Visiting the Summer Palace
Never mind the cats.
Painting calligraphy on the sidewalk with plain water and a large brush;
we think he was writing poetry.
Here in the Heralding Spring Pavilion, a little girl and her brother
pester their stern father for an ice cream. In this photo he appears immovable,
but they prevailed.
This is your typical Beijing guy - working his tail off while talking
on his cellphone. China never got wired in the first place, so it is entirely
wireless now - far ahead of the US in this regard. Everyone has cellphones,
from farmers in the country to the average Joe walking down the street
in town. They have much better manners about cellphones in China than they
have here too, I might add.
The Dirt Market
Suzanne Hale took us to a number of her favorite
places, including the "Dirt Market," a huge antique and would-be antique
market. We of course saw Tienanmen Square, the largest town square in the
world, passing Mao's tomb and a whole lot else as part of various journeys,
including this one. With Suzanne, we also found ourselves wandering the
hutongs, small neighborhood streets and alleys where the older, pre-high
rise enclosed family compounds are, through little markets where no white
tourists had probably ever been before, and to carpet dealers in obscure
little alleys. More about the carpet dealers on the next page.
We wove through an underground fish market that Suzanne aptly described as a "fish zoo," which featured a staggering variety of marine life, including live geoducks from Puget Sound (a very large and obscene clam), every imaginable fish, along with live snakes, frogs and toads! Mmmm!
Qianmen Pickle Market
We continued to some of Suzanne's other favored
destinations including a pearl market, a killer Kaifeng-style restaurant
(see below), and this ancient pickle market in a neighborhood of streets
too small to carry vehicles. This was in the Qianmen Street zone, below
Tienanmen Square, a place we returned to several times. This pickle market
Heath, Suzanne and Jody admiring the goods;
Suzanne bought pickled peanuts for a cab-ride snack. YUM!
Each stoneware crock here has a different
pickled something in it. We carted a lot of pickle back into California
that came from this store. You cannot get this stuff here, unfortunately.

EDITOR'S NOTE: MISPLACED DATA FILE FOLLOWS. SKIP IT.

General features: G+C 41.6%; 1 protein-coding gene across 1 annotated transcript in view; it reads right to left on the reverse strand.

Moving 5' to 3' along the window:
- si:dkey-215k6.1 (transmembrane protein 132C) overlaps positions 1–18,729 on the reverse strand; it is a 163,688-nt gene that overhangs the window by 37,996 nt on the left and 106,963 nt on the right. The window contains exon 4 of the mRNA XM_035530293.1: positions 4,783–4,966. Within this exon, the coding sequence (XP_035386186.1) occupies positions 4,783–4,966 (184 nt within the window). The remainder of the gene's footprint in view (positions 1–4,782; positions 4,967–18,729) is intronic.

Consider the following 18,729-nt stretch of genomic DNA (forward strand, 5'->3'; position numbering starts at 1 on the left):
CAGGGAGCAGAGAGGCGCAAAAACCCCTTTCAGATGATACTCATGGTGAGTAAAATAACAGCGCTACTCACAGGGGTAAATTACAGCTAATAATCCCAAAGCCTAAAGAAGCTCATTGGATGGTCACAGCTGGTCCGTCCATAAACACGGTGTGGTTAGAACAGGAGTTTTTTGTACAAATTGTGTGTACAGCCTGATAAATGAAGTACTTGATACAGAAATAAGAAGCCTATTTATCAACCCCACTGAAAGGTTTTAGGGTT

Candy is one of the major food groups in China, as elsewhere.
This is the restaurant of very happy tummies: No. 1 Dumpling of Kaifeng!
Thank you, Suzanne Hale!
Great Wall at Simatai
On a Saturday, we finally got out of town to visit the Great Wall with Peter Moustakerski, our USDA liaison, who was up from Shanghai for the event, along with his sweetie Laura Burt, who edits a business weekly in that city. The five of us were fortunate enough to have the use of the Embassy's Chevy van with its delightful driver, Mr. Sun (everyone in China was introduced by first names with the notable exception of Mr. Sun). We took the advice of a guidebook and went to Simatai, a stretch of the wall that's farther from town and much less touristy.
For once, a guidebook had it right! The Wall
offered spectacular views of Mongolia and northern China on either side.
Our journey there was augmented immeasurably by a little ad hoc army of
"guides" - five local women who attached themselves to each of us at the
entry down in the town and who sprinted up the mountain and arrived at
the Wall before our tram arrived.
Goin' up on a mountain...
For hours, our guides (below) stuck to us like affable shadows, cheerfully chatting up a storm about which tower was which, and so on. Several hours later, as we prepared to descend the hill and head back to Beijing, they moved in for the kill, with their bags of books, T-shirts and so on. Peter and Laura, both fluent in Chinese, had gone ahead just a bit, and suddenly, we three Blue Mountain Tourists were surrounded! In China, one is expected to haggle and bargain over most things, but these gals were formidable. Even Heath, with his Black Belt in bargaining, met his match in their tag-team approach to selling high. They whined and hammered. We finally succumbed to their pitches, parting with more kwai than necessary, but we got out OK.